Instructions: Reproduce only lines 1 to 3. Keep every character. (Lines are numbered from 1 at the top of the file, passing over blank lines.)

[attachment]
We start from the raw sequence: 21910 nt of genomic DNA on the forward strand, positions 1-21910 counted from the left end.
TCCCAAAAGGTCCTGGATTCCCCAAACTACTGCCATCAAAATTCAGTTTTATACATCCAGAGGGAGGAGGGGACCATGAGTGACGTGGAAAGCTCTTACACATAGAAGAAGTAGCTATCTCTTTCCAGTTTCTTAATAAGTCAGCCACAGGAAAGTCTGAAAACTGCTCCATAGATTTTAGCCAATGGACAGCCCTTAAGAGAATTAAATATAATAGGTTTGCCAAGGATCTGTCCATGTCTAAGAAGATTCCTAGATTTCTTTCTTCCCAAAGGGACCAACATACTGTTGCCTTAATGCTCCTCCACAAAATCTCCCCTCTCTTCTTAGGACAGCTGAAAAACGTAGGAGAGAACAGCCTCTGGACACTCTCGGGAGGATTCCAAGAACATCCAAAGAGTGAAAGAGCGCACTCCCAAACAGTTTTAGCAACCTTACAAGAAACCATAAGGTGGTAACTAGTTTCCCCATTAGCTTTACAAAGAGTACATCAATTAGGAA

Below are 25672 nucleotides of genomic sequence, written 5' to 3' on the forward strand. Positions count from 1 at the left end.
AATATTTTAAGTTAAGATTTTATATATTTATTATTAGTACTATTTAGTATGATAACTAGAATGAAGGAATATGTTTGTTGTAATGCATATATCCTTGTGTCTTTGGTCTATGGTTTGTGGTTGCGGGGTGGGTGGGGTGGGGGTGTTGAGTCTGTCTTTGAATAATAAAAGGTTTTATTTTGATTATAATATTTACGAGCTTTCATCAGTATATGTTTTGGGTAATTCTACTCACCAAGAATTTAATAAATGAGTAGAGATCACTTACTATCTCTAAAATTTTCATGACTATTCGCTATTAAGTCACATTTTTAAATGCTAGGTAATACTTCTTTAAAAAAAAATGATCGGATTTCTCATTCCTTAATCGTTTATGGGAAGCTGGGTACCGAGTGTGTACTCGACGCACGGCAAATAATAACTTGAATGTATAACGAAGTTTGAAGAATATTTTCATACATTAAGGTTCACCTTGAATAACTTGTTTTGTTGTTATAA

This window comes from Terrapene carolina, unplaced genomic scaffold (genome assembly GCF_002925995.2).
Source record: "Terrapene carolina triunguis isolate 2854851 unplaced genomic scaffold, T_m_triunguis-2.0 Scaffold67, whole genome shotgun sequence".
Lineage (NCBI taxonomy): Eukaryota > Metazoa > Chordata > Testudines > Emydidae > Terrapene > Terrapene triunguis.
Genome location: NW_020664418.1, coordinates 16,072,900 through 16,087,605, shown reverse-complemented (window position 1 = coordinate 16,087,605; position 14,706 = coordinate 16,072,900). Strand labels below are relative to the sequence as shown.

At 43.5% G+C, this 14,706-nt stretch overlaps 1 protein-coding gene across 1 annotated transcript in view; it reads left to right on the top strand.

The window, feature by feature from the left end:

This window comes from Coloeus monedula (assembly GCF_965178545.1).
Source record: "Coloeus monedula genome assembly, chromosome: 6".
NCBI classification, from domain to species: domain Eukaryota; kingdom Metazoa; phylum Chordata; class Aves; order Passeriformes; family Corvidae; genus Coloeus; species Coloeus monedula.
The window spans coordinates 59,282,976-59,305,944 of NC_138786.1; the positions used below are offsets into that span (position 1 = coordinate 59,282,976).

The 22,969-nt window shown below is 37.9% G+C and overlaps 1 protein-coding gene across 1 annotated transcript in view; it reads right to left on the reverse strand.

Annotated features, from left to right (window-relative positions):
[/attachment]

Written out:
We start from the raw sequence: 21910 nt of genomic DNA on the forward strand, positions 1-21910 counted from the left end.
TCCCAAAAGGTCCTGGATTCCCCAAACTACTGCCATCAAAATTCAGTTTTATACATCCAGAGGGAGGAGGGGACCATGAGTGACGTGGAAAGCTCTTACACATAGAAGAAGTAGCTATCTCTTTCCAGTTTCTTAATAAGTCAGCCACAGGAAAGTCTGAAAACTGCTCCATAGATTTTAGCCAATGGACAGCCCTTAAGAGAATTAAATATAATAGGTTTGCCAAGGATCTGTCCATGTCTAAGAAGATTCCTAGATTTCTTTCTTCCCAAAGGGACCAACATACTGTTGCCTTAATGCTCCTCCACAAAATCTCCCCTCTCTTCTTAGGACAGCTGAAAAACGTAGGAGAGAACAGCCTCTGGACACTCTCGGGAGGATTCCAAGAACATCCAAAGAGTGAAAGAGCGCACTCCCAAACAGTTTTAGCAACCTTACAAGAAACCATAAGGTGGTAACTAGTTTCCCCATTAGCTTTACAAAGAGTACATCAATTAGGAA

Below are 25672 nucleotides of genomic sequence, written 5' to 3' on the forward strand. Positions count from 1 at the left end.